While social networking is often touted for its capacity for free advertising, Constant Contact's Schmulen said paid advertisements on the free sites can help grow an audience even more by reaching potential followers with similar interests who may not have otherwise engaged. Schmulen suggested promoting "like-gated" ad campaigns that require a user to "like" a company's page in order to receive special content or promotions through a third-party app installed on the page, which he said is a "great way to incentivize" a user to follow.
"Facebook has a great advertising product ... that basically allows you to target people based on demographics," Schmulen said, "and makes sure that ads shows up in their news feed. They work pretty well, but work better when you offer something in return. When those offers are interesting, people will share those with their friends."
Although social media presence is important, it won't help a company grow its user base unless the content shared is engaging the audience, according to Schmulen. The thing about social media is that it's about having a conversation with customers, so companies need to post content that provokes users to comment or ask questions that can then be responded to, Schmulen said. If companies consistently post content that isn't yielding responses, just to have a social media presence, it could actually end up hurting those efforts in the end, according to Schmulen.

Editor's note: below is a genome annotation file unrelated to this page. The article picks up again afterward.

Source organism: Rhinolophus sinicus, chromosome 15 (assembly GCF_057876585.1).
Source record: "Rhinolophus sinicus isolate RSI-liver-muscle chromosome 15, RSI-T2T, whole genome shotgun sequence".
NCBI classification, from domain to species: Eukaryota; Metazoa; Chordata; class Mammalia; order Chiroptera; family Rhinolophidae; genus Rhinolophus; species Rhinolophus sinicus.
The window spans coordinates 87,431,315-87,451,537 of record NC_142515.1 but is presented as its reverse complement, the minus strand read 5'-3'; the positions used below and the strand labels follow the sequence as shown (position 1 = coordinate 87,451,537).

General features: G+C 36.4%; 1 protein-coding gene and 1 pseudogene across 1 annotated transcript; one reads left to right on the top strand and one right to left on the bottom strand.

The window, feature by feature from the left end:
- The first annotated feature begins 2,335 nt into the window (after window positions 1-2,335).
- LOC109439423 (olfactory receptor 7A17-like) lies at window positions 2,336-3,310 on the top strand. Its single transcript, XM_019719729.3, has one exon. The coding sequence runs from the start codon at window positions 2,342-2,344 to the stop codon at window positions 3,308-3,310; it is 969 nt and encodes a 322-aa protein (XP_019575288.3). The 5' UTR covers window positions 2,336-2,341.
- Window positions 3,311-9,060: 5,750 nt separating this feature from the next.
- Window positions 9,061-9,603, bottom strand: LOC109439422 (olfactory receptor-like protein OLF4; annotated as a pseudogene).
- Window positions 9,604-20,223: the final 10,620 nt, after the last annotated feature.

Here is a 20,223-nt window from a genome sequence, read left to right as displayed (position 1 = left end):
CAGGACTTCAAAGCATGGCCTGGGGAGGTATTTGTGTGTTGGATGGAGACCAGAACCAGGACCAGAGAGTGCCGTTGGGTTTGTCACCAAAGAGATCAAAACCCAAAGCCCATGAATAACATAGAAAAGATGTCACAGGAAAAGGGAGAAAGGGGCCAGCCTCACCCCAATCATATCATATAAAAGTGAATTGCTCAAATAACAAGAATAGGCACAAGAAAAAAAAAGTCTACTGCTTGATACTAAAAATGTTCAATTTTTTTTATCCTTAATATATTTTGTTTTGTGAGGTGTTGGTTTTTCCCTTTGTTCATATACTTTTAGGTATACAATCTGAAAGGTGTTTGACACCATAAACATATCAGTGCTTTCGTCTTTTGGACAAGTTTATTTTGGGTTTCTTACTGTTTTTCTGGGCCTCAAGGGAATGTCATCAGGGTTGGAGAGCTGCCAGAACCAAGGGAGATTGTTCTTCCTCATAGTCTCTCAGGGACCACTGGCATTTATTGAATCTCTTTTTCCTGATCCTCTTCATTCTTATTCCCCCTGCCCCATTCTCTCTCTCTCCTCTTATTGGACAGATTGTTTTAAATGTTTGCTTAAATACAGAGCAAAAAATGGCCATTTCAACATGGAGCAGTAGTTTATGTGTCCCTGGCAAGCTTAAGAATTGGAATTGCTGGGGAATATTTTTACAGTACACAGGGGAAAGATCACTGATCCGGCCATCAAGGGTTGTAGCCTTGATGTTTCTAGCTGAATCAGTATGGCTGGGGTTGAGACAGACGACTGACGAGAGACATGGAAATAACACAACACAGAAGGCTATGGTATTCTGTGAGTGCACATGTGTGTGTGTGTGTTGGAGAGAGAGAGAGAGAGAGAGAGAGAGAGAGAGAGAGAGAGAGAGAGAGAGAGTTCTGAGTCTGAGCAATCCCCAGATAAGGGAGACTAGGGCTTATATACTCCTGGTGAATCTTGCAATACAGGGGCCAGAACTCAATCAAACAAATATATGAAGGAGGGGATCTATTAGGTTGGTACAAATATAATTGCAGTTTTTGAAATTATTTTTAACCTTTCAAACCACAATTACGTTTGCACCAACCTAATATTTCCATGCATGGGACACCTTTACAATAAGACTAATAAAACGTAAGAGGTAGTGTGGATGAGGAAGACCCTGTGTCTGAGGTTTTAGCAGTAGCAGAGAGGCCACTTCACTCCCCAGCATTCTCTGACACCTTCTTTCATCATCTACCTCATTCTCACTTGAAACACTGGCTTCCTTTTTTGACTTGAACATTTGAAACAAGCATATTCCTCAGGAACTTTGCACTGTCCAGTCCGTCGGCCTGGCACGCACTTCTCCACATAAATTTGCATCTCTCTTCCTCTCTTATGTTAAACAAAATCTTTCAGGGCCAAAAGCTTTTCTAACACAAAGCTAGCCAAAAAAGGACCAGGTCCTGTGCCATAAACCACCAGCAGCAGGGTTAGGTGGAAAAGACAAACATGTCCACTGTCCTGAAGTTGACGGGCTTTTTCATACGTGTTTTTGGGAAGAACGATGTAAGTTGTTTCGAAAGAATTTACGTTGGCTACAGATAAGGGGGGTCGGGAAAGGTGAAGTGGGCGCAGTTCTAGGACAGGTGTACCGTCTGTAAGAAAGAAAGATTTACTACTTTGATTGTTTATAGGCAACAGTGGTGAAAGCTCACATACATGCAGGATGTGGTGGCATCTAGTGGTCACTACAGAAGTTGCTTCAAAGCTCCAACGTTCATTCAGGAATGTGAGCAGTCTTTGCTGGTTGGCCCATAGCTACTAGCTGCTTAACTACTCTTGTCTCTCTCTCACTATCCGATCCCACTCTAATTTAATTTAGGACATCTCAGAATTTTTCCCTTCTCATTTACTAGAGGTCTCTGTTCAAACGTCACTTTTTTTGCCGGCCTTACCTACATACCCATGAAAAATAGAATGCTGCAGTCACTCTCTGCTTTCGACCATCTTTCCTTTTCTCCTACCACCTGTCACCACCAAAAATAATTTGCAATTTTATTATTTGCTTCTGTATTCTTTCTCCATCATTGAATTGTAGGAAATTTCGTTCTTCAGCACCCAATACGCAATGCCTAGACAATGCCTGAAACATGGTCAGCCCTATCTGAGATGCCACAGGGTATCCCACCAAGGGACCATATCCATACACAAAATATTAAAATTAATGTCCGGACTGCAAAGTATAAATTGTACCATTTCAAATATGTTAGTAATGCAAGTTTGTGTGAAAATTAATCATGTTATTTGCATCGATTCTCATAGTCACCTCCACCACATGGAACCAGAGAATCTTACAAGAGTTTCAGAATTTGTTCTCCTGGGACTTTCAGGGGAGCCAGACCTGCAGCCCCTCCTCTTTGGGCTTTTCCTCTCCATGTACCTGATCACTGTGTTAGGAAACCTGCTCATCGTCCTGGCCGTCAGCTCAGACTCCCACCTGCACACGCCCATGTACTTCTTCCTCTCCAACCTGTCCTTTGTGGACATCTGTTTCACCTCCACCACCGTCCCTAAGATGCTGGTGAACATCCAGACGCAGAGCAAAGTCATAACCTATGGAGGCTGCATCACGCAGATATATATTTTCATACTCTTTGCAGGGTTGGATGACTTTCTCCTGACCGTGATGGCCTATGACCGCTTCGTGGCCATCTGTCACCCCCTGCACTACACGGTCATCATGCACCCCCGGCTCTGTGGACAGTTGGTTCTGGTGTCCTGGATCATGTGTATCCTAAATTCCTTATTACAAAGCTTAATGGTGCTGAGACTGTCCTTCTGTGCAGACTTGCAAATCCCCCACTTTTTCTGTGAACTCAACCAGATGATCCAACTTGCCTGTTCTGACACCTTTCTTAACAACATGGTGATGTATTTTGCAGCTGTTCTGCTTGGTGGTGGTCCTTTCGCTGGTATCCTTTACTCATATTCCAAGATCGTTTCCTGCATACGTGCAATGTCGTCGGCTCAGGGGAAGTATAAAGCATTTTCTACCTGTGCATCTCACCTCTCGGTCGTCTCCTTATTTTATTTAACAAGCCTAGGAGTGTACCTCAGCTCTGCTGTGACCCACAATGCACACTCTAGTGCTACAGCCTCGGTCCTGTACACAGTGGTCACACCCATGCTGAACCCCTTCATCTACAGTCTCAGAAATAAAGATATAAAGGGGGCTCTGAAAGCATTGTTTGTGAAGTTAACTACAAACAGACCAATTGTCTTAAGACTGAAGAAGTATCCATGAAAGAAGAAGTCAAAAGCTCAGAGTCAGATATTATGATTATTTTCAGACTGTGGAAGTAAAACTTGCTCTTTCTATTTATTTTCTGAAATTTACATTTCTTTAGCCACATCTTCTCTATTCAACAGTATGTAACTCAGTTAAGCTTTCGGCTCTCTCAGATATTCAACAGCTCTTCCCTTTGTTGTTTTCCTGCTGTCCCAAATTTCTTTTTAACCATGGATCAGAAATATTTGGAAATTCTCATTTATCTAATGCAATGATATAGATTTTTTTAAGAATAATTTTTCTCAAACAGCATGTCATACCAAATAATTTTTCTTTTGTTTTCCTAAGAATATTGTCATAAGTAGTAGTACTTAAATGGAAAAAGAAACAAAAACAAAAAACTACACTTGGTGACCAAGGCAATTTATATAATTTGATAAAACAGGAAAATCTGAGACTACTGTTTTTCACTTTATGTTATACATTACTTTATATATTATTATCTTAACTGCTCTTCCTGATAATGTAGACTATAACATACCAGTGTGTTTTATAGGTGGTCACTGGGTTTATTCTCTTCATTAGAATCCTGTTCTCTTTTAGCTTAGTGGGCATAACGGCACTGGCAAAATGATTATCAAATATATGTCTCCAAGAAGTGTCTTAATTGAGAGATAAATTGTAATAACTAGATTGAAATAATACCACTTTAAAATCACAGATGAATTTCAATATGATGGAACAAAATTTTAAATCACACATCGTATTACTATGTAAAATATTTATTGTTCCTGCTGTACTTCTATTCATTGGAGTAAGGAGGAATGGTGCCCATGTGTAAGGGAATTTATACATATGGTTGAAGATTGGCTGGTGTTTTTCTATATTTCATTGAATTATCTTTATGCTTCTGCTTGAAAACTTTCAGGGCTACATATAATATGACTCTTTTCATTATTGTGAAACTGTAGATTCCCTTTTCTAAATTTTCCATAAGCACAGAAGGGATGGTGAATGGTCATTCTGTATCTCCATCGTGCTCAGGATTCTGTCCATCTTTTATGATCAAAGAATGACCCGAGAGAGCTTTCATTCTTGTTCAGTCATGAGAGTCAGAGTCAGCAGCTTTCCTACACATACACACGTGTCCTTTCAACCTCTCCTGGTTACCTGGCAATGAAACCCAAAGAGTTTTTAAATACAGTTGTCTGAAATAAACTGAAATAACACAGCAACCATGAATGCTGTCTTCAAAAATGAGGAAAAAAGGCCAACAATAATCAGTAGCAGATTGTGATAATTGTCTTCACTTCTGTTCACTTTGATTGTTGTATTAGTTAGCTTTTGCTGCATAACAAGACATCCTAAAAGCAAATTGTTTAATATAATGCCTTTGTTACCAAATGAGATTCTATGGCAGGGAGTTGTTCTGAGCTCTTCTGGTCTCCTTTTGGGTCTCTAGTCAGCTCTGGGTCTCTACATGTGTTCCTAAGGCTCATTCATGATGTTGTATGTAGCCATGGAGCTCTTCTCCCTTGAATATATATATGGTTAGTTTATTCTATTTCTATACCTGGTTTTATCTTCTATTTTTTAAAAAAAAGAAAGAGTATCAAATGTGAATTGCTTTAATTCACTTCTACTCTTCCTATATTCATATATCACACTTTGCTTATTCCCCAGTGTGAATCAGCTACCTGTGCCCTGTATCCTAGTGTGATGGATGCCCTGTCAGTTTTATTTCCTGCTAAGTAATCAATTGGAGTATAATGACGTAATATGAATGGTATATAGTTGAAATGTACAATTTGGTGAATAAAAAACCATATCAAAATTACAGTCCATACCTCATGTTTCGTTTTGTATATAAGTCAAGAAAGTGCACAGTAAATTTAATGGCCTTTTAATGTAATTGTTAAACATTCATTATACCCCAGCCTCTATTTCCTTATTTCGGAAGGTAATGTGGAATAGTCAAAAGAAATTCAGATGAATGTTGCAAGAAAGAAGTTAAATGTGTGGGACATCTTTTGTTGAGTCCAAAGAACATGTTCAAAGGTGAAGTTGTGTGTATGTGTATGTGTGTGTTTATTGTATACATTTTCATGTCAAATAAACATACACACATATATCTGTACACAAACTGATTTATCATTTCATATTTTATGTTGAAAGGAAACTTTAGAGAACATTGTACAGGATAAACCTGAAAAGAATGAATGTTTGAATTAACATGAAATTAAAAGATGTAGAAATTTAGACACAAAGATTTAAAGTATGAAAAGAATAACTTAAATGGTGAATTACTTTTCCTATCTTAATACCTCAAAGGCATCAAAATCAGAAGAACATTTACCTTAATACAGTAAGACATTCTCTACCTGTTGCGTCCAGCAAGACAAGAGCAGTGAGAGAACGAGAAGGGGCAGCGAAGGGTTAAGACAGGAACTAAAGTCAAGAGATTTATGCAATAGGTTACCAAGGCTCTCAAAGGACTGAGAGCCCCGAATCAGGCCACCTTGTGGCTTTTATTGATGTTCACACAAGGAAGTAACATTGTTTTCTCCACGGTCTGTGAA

"There is such a thing as posting too much to Facebook, just as there's posting too little," Schmulen said. "If people are engaging with it, that's great -- you're building a deeper relationship, and they're more likely to see those messages in the future. You need to post engaging content or you're going to fall off your followers' newsfeed."
Despite past conversations about replacing email marketing with social media campaigns, Constant Contact's Schmulen said the best approach is to sync the efforts together so they work in tandem rather than compete. By creating a cohesive marketing strategy that utilizes both emails and social media posts, a company can further grow its online following and "amplify" its audience to encompass both groups, according to Schmulen. A good way to leverage the two systems is by promoting the social media page in company emails and newsletters that may go out to a completely different audience, Schmulen said.
"The reality is using them together is the best practice for today, as a multichannel, integrated marketing campaign," Schmulen said. "If you send out an email to your list of 2,000 email contacts [as opposed to 50 Facebook fans], they're likely to visit your page ... and that's likely to help you reach new prospects with your Facebook page."